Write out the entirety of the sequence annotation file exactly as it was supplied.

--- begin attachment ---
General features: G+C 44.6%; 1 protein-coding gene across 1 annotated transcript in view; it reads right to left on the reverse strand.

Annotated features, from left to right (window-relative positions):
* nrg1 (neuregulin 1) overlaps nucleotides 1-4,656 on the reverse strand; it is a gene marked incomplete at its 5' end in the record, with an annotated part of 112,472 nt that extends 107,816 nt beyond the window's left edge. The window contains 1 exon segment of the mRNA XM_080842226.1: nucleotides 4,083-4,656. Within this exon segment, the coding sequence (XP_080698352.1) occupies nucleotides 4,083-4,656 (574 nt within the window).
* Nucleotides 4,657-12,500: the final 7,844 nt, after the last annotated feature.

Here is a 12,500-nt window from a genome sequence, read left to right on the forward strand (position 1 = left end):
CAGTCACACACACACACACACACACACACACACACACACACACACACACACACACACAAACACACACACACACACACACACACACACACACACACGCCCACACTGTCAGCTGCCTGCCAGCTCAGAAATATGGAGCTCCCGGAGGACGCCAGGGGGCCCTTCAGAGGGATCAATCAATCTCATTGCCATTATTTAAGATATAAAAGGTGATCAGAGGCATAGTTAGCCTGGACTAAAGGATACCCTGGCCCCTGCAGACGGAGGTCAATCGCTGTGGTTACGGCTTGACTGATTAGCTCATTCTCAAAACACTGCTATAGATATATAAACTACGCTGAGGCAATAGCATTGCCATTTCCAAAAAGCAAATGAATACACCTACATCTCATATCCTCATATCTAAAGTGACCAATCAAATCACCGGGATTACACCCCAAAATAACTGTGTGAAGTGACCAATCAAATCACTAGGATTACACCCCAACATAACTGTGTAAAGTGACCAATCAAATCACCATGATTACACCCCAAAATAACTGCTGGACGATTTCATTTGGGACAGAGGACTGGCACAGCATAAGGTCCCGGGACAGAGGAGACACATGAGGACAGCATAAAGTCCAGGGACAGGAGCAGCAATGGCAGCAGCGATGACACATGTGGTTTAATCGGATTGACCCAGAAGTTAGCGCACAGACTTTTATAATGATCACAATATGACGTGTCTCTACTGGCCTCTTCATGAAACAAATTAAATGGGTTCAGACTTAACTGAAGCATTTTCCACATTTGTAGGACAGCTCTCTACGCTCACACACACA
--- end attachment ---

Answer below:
General features: G+C 44.6%; 1 protein-coding gene across 1 annotated transcript in view; it reads right to left on the reverse strand.

Annotated features, from left to right (window-relative positions):
* nrg1 (neuregulin 1) overlaps nucleotides 1-4,656 on the reverse strand; it is a gene marked incomplete at its 5' end in the record, with an annotated part of 112,472 nt that extends 107,816 nt beyond the window's left edge. The window contains 1 exon segment of the mRNA XM_080842226.1: nucleotides 4,083-4,656. Within this exon segment, the coding sequence (XP_080698352.1) occupies nucleotides 4,083-4,656 (574 nt within the window).
* Nucleotides 4,657-12,500: the final 7,844 nt, after the last annotated feature.

Here is a 12,500-nt window from a genome sequence, read left to right on the forward strand (position 1 = left end):
CAGTCACACACACACACACACACACACACACACACACACACACACACACACACACACAAACACACACACACACACACACACACACACACACACACGCCCACACTGTCAGCTGCCTGCCAGCTCAGAAATATGGAGCTCCCGGAGGACGCCAGGGGGCCCTTCAGAGGGATCAATCAATCTCATTGCCATTATTTAAGATATAAAAGGTGATCAGAGGCATAGTTAGCCTGGACTAAAGGATACCCTGGCCCCTGCAGACGGAGGTCAATCGCTGTGGTTACGGCTTGACTGATTAGCTCATTCTCAAAACACTGCTATAGATATATAAACTACGCTGAGGCAATAGCATTGCCATTTCCAAAAAGCAAATGAATACACCTACATCTCATATCCTCATATCTAAAGTGACCAATCAAATCACCGGGATTACACCCCAAAATAACTGTGTGAAGTGACCAATCAAATCACTAGGATTACACCCCAACATAACTGTGTAAAGTGACCAATCAAATCACCATGATTACACCCCAAAATAACTGCTGGACGATTTCATTTGGGACAGAGGACTGGCACAGCATAAGGTCCCGGGACAGAGGAGACACATGAGGACAGCATAAAGTCCAGGGACAGGAGCAGCAATGGCAGCAGCGATGACACATGTGGTTTAATCGGATTGACCCAGAAGTTAGCGCACAGACTTTTATAATGATCACAATATGACGTGTCTCTACTGGCCTCTTCATGAAACAAATTAAATGGGTTCAGACTTAACTGAAGCATTTTCCACATTTGTAGGACAGCTCTCTACGCTCACACACACA